Being a California surfer dude, I wasn't used to the cold, and didn't have any gloves. My hands went numb almost immediately. There was a patch of ice on the black asphalt that I didn't see, which made me slip and fall and bang my elbow on the ground pretty hard.But we got it all worked out. Next day we moved in, and I took the U-Haul back to a local U-Haul station.

Here is what I want to point out. This whole experience was very American. And it highlights another reason why I believe that America is still a very special and very free place and why that is unlikely to change any time soon.

An experience like this would be extremely unlikely and borderline impossible in Peru.

First off, there are no U-Hauls.

Second, if anybody moves anywhere, it is almost always from where they are from to Lima. The capital city is the destination for most transient people.

This is not the case in the United States. There are a ton of destinations in this country. For just about any type of cultural or political preference, there is a place suited to your unique outlook on life and there is nothing keeping you from going there anytime you want.

That is pretty amazing. Almost no other country in the world has as many states as we have here in the USA. Of course, to really do a comparison, you have to look at the political units in other countries that are analogous to our states.

China and Russia appear to be the only countries in the world that have more, and both employ top-down governmental structures in which states are wholly under the jurisdiction of the national government.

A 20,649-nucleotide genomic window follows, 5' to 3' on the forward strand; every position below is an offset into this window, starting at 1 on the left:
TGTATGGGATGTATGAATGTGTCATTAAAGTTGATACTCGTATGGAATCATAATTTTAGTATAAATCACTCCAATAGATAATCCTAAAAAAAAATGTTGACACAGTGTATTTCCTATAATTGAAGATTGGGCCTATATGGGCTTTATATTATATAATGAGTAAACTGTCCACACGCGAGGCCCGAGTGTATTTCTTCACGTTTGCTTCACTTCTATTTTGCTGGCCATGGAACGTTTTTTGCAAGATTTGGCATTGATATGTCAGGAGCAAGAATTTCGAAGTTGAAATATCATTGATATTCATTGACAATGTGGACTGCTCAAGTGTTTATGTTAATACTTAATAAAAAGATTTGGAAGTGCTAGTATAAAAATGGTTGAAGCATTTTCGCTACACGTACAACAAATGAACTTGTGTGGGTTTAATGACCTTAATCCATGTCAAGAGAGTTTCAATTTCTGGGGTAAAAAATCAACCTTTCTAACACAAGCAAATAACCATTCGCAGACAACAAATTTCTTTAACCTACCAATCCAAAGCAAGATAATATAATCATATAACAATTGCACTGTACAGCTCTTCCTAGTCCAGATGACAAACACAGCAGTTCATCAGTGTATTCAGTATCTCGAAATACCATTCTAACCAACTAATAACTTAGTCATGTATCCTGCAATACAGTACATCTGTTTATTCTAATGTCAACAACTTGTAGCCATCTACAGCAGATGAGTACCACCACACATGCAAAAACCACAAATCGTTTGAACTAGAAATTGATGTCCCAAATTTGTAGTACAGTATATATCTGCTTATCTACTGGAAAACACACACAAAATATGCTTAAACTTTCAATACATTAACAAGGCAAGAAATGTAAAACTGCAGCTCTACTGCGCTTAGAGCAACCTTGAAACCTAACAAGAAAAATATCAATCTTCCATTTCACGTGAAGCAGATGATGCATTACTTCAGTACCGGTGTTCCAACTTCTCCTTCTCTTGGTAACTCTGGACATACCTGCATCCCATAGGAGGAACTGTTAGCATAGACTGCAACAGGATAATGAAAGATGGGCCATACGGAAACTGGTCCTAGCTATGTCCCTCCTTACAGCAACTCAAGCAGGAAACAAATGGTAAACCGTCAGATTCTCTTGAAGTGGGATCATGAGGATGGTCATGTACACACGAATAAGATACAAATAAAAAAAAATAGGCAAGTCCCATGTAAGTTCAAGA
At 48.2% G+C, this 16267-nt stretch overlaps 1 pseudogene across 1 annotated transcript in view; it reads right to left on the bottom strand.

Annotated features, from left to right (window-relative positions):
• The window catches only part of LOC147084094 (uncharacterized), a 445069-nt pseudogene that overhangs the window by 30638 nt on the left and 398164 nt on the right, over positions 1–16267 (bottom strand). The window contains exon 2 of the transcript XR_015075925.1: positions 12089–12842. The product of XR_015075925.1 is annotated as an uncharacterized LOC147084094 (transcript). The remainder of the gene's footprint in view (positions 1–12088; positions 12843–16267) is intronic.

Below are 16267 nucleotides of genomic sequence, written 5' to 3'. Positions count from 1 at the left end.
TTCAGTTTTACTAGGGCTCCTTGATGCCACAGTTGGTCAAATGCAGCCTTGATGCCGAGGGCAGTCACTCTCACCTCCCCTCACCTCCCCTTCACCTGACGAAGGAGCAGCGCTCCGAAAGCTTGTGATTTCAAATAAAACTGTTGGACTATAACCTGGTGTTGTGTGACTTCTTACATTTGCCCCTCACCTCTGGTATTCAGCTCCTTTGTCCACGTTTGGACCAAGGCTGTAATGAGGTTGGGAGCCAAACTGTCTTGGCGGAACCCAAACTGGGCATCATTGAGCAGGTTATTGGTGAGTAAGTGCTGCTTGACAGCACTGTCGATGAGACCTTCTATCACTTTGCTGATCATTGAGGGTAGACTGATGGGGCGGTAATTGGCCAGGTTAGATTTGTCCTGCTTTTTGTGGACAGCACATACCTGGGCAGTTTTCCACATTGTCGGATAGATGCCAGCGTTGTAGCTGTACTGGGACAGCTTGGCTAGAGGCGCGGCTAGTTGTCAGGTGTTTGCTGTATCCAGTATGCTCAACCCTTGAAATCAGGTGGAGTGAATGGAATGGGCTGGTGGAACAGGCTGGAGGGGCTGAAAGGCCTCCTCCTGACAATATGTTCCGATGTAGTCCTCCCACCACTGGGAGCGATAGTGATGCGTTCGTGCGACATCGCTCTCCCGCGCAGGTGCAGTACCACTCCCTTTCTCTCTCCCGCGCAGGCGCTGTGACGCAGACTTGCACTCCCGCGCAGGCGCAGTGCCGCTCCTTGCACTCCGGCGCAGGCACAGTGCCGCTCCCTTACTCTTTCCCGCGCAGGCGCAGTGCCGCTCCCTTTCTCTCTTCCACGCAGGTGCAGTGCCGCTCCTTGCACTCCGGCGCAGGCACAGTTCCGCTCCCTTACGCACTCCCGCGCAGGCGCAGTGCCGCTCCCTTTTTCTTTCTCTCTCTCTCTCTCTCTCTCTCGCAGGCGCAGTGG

That is not the case in the United States. States are not merely administrative arms of the federal government, as they are in most other countries in the world.

States are supposed to carry out the vast majority of public services according to policies established by their own, independent legislatures, and policy varies dramatically from state to state.

The tenth amendment to the Constitution gives only limited rights to the federal government and every power not explicitly granted remains with state governments. If the federal government encroaches on state's rights, states can sue the federal government in court.

As a long time business owner, I can tell you that almost all laws governing business activity occur at the state and city level. All of this came about because our country was initially a collection of what amounted to small, independent countries, who decided to form a union for economic and military purposes.

But the states weren't willing to completely give up their independence and strictly limited how much power the national government would have over them. This is still in effect today and to my mind it is a darn near impregnable protection of freedom. If you find that your state is becoming oppressive or not to your taste in any way, you can always move somewhere else.

And it is almost an impossibility that the federal government would attempt to invade and occupy a state in order to enforce its mandates. The uniquely wide variety of places to live and this systematic check on the power of the national government are two more reasons why America, in 2023, has still got it.

Thank you so much for your time today.

I hope that you have a truly blessed day!